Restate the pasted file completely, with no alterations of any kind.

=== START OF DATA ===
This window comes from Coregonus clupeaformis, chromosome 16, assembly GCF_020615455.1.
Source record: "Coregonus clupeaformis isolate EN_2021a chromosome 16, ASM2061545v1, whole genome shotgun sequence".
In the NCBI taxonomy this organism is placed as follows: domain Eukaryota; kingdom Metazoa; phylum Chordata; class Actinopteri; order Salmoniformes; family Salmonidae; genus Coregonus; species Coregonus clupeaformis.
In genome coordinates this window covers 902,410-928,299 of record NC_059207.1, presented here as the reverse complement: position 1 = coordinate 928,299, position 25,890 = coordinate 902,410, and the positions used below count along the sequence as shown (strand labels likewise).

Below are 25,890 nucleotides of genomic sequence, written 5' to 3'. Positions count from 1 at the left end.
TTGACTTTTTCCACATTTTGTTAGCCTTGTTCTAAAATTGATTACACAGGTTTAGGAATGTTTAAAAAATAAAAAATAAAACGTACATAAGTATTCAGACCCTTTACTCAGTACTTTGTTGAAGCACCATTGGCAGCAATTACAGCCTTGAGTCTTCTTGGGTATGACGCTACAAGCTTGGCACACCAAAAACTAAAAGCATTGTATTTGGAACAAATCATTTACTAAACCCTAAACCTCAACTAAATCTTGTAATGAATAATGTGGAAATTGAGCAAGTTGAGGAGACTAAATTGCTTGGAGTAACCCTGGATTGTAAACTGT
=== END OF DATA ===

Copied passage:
This window comes from Coregonus clupeaformis, chromosome 16, assembly GCF_020615455.1.
Source record: "Coregonus clupeaformis isolate EN_2021a chromosome 16, ASM2061545v1, whole genome shotgun sequence".
In the NCBI taxonomy this organism is placed as follows: domain Eukaryota; kingdom Metazoa; phylum Chordata; class Actinopteri; order Salmoniformes; family Salmonidae; genus Coregonus; species Coregonus clupeaformis.
In genome coordinates this window covers 902,410-928,299 of record NC_059207.1, presented here as the reverse complement: position 1 = coordinate 928,299, position 25,890 = coordinate 902,410, and the positions used below count along the sequence as shown (strand labels likewise).

Below are 25,890 nucleotides of genomic sequence, written 5' to 3'. Positions count from 1 at the left end.
TTGACTTTTTCCACATTTTGTTAGCCTTGTTCTAAAATTGATTACACAGGTTTAGGAATGTTTAAAAAATAAAAAATAAAACGTACATAAGTATTCAGACCCTTTACTCAGTACTTTGTTGAAGCACCATTGGCAGCAATTACAGCCTTGAGTCTTCTTGGGTATGACGCTACAAGCTTGGCACACCAAAAACTAAAAGCATTGTATTTGGAACAAATCATTTACTAAACCCTAAACCTCAACTAAATCTTGTAATGAATAATGTGGAAATTGAGCAAGTTGAGGAGACTAAATTGCTTGGAGTAACCCTGGATTGTAAACTGT